Telehealth firm fraud charges may worsen ADHD drug shortage

fraud - ADHD meds
Bruno Guerrero

Two executives at a telehealth start-up have been arrested and are facing allegations of fraud involving the distribution of medicines for attention-deficit hyperactivity disorder (ADHD).

Ruthia He, the founder and chief executive of San Francisco-based Done Global, and the company’s clinical president David Brody have been charged with participating in a scheme to illegally distribute Adderall and other stimulant drugs used to treat ADHD over the internet, conspiring to commit healthcare fraud, and obstructing justice.

The Department of Justice estimates that they may have generated more than $100 million in revenue from the activity, which provided around 40 million pills to customers who paid for a monthly subscription, even if there was no medical need for them.

The service included a smartphone app that could be used to schedule appointments, coordinate refills, and track symptoms and medication use. It is the first criminal drug distribution prosecution related to telemedicine prescribing through a digital health company, according to the DoJ.

The Centers for Disease Control and Prevention (CDC), meanwhile, has warned that the case against Done Global could exacerbate an ongoing shortage of ADHD medicines in the US.

“Patients who rely on prescription stimulant medications to treat their ADHD and have been using this or other similar subscription-based telehealth platforms could experience a disruption to their treatment and disrupted access to care,” said the agency.

It estimates that as many as 30,000 to 50,000 patients ages 18 years and older across all 50 US states could be affected.

According to a DoJ statement, He and Brody targeted drug seekers with its telehealth network and spent “tens of millions of dollars” on deceptive advertisements on social media. They set up a sophisticated system to maximise revenues; for example, including an auto-refill function, which sent an automated request to prescribers each month so that users could get a fresh supply.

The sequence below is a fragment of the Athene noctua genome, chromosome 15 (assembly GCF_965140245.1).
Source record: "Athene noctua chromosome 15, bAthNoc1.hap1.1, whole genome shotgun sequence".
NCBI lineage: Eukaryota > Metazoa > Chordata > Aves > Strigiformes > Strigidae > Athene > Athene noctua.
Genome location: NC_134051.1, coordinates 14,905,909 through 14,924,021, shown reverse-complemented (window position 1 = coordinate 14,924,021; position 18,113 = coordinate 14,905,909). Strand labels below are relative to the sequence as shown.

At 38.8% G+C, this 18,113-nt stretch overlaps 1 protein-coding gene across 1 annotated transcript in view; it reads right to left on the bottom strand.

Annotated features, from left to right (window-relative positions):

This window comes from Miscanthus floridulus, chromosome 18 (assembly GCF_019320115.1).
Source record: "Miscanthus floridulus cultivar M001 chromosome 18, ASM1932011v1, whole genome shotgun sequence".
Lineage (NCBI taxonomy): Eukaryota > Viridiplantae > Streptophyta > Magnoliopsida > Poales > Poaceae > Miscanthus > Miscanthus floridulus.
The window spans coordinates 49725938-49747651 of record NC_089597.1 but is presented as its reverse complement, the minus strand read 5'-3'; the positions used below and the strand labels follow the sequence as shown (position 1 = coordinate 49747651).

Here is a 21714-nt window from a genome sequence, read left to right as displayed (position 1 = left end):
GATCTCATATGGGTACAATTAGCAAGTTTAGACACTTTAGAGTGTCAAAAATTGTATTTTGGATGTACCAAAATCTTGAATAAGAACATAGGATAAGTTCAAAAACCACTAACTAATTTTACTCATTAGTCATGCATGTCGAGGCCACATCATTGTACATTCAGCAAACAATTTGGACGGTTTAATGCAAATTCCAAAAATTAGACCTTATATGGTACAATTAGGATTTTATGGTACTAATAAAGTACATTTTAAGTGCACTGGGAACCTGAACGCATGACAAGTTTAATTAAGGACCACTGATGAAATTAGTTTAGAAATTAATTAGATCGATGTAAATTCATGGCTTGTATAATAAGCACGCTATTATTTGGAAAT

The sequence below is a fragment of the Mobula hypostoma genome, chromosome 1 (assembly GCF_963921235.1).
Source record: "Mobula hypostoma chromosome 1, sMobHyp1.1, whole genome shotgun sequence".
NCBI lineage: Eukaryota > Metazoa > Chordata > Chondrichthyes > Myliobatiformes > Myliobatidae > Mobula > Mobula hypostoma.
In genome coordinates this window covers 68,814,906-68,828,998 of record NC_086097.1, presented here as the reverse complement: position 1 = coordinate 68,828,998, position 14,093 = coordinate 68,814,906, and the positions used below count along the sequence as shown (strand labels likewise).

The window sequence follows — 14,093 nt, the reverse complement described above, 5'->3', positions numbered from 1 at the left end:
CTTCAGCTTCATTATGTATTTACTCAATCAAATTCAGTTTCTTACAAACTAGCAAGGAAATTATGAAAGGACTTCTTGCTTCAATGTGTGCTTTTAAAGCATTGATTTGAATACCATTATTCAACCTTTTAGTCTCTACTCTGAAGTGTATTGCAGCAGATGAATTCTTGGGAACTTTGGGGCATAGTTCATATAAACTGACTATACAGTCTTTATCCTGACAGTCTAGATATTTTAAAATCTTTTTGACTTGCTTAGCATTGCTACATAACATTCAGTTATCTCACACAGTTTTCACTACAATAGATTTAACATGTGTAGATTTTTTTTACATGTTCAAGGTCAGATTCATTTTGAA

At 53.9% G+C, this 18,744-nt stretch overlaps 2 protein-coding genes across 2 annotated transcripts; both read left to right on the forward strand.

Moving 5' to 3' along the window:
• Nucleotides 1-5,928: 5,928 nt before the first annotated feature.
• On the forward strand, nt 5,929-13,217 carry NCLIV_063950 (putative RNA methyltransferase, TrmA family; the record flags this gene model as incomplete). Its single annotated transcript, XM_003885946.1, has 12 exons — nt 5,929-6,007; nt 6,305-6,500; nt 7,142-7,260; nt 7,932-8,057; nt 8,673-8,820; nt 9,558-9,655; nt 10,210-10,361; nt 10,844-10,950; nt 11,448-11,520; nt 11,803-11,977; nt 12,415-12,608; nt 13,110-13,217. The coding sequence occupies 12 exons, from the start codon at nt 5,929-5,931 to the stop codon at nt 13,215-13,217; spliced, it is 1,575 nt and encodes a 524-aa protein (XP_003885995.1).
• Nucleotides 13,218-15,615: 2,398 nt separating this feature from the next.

Moreover, Done Global refused to pay prescribers for any medical visits, telemedicine consultation, or time spent caring for patients after an initial consultation, discouraging follow-up care, and based its entire business model on the number of patients receiving ADHD medication prescriptions, it added.

The Drug Enforcement Administration (DEA) has also put out a statement on the arrests, alleging that He and Brody “preyed on Americans and put profits over patients by exploiting telemedicine rules that facilitated access to medications during the unprecedented COVID-19 public health emergency.”

DEA Administrator Anne Milgram noted that there have been shortages of ADHD medicines, including Adderall, since 2022, adding: “Any diversion of Adderall and other prescription stimulant pills to persons who have no medical need only exacerbates this shortage and hurts any American with a legitimate medical need for these drugs.”

If convicted, He and Brody each face a maximum penalty of 20 years in prison on the conspiracy to distribute controlled substances and distribution of controlled substances counts. Brody has reportedly pleaded not guilty to the charges.

A statement from Done Global sent to pharmaphorum reads as follows:

"Done Global strongly disagrees with the criminal charges filed last week against our founder, Ruthia He, and Dr. David Brody, which are based on events that principally occurred between February 2020 and January 2023.  Since our founding, Done Global has worked to make mental health care accessible for tens of thousands of Americans trapped in a spiralling national crisis.  Done Global will continue to operate – and do everything in our power to ensure that tens of thousands of Americans that rely on us do not lose access to their mental health care.  At the same time, we will continue to support our clinicians as they exercise independent clinical judgment, practice evidence-based medicine, and provide best-in-class health care."

Photo by Bruno Guerrero on Unsplash